Cook County Paid Leave Ordinance Officially in Effect

President's Press Office

Today, President Preckwinkle joined Cook County elected officials, the Cook County Commission on Human Rights, and representatives from the Chicago Federation of Labor, Arise Chicago, and Shriver Center on Poverty Law to share information regarding the Cook County Paid Leave Ordinance.

The Cook County Paid Leave Ordinance became effective on December 31, 2023. The Cook County Commission on Human Rights is the enforcement agency for the Cook County Paid Leave Ordinance and will begin enforcing the Ordinance on February 1, 2024.

"The Paid Leave Ordinance reflects my administration’s dedication to human rights and public health, ensuring that employees have the freedom to take time off for any reason,” said President Toni Preckwinkle.

The Cook County Paid Leave Ordinance ensures employees in Cook County:

  • Earn at least one hour of paid leave for every 40 hours worked for your employer in Cook County; and
  • Can use paid leave for any reason of the employee’s choosing.

Employees are covered by the Cook County Paid Leave Ordinance if:

  • You work for an employer in Cook County; and/or
  • Your employer has a place of business in Cook County.

Paid leave, in contrast to the previous earned sick leave ordinance, can be used for any reason, providing more flexibility to employees in Cook County to take time off.

Cook County Commissioner Alma Anaya said, “[e]nacting paid leave in Cook County represents a significant achievement and protection for our residents. The greatest impact will be felt by low-wage workers and workers not represented by a union. Workers no longer have to choose between a paycheck and their personal well-being or that of their loved ones. I am proud to have championed this legislation to ensure employees are protected and guaranteed paid leave.”

Commissioner Anthony Quezada added that, "[t]he passage of the Cook County paid leave ordinance is a significant victory for working-class people and families, ensuring they no longer have to choose between their health and financial stability. I look forward to continuing our advocacy for policies that address the needs of our communities."

“We are excited to usher in 2024 and expanded benefits for the hard-working people of Cook County. This ordinance raises the floor, guaranteeing all workers can earn paid leave to use to take care of themselves and their families. We applaud the leadership of Cook County Board President Toni Preckwinkle, Commissioners Alma Anaya and Anthony Quezada and the commitment of the entire Cook County Board of Commissioners to raise the standards for working people,” said CFL President Bob Reiter.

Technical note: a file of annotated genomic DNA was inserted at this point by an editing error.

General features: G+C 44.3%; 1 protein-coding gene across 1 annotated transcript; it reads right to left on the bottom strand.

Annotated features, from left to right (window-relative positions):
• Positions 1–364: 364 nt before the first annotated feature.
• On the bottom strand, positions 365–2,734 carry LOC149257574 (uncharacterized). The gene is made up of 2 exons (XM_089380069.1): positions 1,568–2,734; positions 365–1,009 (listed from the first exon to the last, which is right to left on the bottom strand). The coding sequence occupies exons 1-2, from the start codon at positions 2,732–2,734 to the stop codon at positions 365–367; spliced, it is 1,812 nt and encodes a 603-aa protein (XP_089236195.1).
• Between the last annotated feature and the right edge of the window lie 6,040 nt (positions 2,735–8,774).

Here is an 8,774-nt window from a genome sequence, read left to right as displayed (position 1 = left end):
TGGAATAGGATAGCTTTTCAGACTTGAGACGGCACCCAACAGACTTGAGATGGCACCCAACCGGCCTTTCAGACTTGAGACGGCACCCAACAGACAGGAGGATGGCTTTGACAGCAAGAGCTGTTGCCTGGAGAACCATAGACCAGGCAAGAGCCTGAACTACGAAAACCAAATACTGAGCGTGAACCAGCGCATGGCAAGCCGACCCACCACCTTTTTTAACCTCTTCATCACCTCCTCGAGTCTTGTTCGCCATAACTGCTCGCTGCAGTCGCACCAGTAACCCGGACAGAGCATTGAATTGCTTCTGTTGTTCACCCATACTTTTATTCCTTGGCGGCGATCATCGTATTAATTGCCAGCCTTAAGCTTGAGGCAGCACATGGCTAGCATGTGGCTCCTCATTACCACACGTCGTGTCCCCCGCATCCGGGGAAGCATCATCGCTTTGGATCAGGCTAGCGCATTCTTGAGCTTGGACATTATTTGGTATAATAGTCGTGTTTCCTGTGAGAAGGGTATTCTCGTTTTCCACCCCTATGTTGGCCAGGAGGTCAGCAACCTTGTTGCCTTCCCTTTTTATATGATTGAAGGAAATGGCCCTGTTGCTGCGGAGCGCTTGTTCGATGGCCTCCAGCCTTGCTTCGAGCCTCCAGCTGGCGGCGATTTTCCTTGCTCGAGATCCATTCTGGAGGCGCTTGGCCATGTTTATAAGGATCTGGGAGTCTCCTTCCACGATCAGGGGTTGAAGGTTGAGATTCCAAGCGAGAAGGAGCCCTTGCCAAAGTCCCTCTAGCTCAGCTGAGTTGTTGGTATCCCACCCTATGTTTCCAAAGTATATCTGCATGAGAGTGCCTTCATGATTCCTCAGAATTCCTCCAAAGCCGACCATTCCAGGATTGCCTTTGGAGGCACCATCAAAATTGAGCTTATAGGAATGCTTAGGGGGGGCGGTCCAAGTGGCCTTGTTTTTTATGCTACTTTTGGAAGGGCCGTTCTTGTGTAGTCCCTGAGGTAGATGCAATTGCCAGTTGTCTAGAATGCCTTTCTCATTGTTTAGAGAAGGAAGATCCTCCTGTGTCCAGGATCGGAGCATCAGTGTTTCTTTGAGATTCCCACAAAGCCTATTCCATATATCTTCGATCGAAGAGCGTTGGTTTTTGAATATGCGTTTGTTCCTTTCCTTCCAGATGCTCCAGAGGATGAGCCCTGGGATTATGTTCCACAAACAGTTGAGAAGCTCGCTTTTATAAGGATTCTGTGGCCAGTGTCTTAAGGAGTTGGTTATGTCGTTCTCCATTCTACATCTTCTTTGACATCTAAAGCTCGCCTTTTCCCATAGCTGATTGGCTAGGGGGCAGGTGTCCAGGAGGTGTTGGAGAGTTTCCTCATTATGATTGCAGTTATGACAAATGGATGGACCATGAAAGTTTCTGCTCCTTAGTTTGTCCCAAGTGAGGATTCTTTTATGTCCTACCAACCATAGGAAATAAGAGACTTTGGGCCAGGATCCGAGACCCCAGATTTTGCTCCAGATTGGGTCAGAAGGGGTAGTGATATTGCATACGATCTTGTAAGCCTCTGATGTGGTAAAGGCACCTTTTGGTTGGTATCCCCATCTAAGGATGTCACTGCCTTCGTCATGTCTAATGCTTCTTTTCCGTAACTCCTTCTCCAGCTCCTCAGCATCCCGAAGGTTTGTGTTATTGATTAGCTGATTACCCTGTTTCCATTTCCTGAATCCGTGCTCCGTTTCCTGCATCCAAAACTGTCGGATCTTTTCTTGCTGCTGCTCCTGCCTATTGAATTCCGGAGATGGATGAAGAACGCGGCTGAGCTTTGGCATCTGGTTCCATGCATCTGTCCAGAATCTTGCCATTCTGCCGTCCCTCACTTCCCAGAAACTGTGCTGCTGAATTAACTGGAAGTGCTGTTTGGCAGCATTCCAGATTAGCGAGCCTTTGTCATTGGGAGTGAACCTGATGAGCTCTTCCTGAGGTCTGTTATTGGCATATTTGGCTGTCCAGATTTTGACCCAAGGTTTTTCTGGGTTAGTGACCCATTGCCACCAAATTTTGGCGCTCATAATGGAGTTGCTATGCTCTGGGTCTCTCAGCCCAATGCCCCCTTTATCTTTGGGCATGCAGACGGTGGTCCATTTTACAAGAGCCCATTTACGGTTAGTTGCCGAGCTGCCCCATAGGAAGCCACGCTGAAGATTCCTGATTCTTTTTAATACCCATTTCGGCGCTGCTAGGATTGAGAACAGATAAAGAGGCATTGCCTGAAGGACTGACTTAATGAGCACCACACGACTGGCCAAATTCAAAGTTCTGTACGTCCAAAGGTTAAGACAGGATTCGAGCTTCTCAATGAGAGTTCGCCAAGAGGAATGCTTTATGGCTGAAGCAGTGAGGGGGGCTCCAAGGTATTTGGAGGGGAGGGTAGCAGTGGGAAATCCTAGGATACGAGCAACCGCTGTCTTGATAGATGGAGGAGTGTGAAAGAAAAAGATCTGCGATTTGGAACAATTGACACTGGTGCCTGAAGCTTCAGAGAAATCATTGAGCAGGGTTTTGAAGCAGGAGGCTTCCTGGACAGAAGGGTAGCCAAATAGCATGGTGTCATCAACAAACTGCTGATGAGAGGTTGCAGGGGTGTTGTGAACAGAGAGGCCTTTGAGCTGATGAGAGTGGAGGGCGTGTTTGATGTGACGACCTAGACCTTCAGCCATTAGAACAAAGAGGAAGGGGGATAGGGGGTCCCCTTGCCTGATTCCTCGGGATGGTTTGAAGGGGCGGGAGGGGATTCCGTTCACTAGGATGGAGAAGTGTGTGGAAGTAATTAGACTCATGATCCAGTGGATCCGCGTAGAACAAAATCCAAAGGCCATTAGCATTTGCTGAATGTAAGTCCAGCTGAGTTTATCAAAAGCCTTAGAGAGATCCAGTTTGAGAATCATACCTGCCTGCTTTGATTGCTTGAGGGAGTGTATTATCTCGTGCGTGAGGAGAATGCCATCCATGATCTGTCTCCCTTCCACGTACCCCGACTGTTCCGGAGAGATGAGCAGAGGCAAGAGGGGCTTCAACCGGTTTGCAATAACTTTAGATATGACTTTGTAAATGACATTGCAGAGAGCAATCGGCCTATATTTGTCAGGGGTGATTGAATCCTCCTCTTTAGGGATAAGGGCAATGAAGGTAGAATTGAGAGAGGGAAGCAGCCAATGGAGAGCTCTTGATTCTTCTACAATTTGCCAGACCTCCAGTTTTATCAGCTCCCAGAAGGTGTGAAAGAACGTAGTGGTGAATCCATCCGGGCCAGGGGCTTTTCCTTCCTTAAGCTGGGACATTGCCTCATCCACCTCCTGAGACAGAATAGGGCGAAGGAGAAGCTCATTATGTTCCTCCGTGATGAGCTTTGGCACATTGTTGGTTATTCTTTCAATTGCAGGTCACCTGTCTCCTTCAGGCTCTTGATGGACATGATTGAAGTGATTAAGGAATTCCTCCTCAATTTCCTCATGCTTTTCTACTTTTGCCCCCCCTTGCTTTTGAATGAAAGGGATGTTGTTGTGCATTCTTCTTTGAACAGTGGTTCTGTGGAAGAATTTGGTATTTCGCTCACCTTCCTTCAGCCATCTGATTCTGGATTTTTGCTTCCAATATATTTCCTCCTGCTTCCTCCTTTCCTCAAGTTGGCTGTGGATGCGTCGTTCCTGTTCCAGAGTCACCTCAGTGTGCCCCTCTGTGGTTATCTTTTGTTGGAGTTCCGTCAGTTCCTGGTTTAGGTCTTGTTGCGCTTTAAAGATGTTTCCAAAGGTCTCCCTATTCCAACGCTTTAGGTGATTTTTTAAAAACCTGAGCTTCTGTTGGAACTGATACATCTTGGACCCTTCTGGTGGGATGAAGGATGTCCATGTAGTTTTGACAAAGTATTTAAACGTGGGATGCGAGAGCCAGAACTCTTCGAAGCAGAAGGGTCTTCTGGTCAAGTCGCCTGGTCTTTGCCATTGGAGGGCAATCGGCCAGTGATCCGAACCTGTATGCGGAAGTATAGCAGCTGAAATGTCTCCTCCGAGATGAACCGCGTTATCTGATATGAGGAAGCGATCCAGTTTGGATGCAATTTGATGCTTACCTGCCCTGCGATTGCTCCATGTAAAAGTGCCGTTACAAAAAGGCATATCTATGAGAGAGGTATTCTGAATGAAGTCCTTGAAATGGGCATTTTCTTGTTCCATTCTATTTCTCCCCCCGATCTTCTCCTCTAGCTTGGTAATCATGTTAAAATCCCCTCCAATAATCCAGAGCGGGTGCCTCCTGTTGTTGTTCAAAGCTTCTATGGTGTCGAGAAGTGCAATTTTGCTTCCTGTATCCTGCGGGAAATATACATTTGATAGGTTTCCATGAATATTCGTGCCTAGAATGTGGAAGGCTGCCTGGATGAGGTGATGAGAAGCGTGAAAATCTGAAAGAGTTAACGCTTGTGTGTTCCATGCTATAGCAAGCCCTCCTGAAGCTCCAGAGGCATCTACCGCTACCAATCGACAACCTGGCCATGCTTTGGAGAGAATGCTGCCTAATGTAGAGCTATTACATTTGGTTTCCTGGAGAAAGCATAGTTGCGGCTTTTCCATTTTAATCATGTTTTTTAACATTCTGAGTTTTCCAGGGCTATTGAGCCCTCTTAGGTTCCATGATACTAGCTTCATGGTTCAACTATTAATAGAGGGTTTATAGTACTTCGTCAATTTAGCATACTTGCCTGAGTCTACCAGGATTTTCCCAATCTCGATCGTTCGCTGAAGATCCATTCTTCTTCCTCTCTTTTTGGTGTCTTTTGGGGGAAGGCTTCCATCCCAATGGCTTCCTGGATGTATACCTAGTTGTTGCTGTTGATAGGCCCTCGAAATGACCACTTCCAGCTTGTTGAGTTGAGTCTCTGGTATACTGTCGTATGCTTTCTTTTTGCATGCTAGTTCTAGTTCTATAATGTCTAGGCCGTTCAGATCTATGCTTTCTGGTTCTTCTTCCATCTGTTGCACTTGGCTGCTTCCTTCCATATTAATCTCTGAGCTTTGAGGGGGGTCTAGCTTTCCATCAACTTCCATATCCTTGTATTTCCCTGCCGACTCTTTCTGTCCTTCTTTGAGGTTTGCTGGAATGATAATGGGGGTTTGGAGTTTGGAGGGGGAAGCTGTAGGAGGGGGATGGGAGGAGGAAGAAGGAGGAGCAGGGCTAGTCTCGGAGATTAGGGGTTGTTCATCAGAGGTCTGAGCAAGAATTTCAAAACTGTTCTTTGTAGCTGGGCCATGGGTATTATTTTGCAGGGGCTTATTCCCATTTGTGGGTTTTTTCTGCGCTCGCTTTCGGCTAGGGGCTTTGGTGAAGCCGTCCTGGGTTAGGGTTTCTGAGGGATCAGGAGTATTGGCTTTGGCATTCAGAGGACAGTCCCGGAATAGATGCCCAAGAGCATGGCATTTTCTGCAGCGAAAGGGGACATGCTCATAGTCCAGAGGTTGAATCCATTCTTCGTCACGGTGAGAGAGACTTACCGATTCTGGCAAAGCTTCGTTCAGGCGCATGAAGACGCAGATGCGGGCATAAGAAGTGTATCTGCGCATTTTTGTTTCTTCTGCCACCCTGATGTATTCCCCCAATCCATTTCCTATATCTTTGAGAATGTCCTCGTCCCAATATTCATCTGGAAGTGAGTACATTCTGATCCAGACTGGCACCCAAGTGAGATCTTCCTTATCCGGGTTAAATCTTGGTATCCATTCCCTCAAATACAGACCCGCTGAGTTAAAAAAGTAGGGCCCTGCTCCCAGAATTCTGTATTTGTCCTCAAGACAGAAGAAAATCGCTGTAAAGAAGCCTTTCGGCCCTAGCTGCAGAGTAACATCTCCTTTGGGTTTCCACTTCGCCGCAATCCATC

This change aligns with the State of Illinois’ Paid Leave for All Workers Act, which is enforced by the Illinois Department of Labor and became effective on January 1, 2024. The County Ordinance significantly mirrors the State, except in limited circumstances.   

Jennifer King, Esq., Director of the Department of Human Rights and Ethics, shared that, “[u]nlike the Paid Leave for All Workers Act, the Cook County Paid Leave Ordinance provides a private right of action, which is consistent with the previous Earned Sick Leave Ordinance.”

Employers are prohibited from retaliating against employees for exercising their rights under the Cook County Paid Leave Ordinance (e.g., using paid time off, submitting a request for paid time off, and requiring employees to search for or find a replacement to cover work hours while on leave).

Flor Ramirez, suburban worker and member of Arise Chicago added that, "[I]t is difficult for many people like me who are working mothers and fathers to take time off. It is a big ordeal to ask for a day off out of fear, and threats of losing our jobs. With the new paid time off law we will be able to prioritize our own and our children's health, go to our children's school appointments and important events, and just have time to be with them and play. While these sound like simple dreams, the truth is that for many of us, before this law, there was zero possibility to have paid time off."

Employees who believe their employer is not providing the required hours of paid leave, failing to allow use of paid leave as required by the Ordinance, or is otherwise violating the Ordinance, should contact the Cook County Commission on Human Rights with any questions or to file a complaint. Paid Leave required notices, complaint forms, frequently asked questions and additional information are available on the Commission’s website.

Ordinance No. 24-0583 Paid Leave Ordinance (PLO) was passed by the Cook County Board of Commissioners on December 14, 2023. Enforcement of the Cook County Paid Leave Ordinance will begin on February 1, 2024.